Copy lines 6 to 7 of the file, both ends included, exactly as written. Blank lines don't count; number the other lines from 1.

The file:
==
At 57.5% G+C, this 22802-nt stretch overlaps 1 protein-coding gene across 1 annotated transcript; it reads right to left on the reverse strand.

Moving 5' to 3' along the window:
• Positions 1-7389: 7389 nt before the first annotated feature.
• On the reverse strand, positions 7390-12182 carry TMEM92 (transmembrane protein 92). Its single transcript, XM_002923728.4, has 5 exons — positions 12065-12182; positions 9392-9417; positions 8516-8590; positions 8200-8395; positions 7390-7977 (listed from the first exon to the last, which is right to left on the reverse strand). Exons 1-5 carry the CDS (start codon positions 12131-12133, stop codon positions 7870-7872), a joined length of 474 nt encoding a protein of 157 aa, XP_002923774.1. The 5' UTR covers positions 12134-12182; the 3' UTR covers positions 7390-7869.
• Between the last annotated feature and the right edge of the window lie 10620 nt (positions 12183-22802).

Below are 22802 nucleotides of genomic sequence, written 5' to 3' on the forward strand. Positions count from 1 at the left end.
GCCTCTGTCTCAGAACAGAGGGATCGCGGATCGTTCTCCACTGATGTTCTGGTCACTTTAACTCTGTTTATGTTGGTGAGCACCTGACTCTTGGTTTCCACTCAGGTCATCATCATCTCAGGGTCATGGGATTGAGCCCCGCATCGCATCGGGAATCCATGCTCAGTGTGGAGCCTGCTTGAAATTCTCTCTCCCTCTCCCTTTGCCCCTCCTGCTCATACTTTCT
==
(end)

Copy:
Below are 22802 nucleotides of genomic sequence, written 5' to 3' on the forward strand. Positions count from 1 at the left end.
GCCTCTGTCTCAGAACAGAGGGATCGCGGATCGTTCTCCACTGATGTTCTGGTCACTTTAACTCTGTTTATGTTGGTGAGCACCTGACTCTTGGTTTCCACTCAGGTCATCATCATCTCAGGGTCATGGGATTGAGCCCCGCATCGCATCGGGAATCCATGCTCAGTGTGGAGCCTGCTTGAAATTCTCTCTCCCTCTCCCTTTGCCCCTCCTGCTCATACTTTCT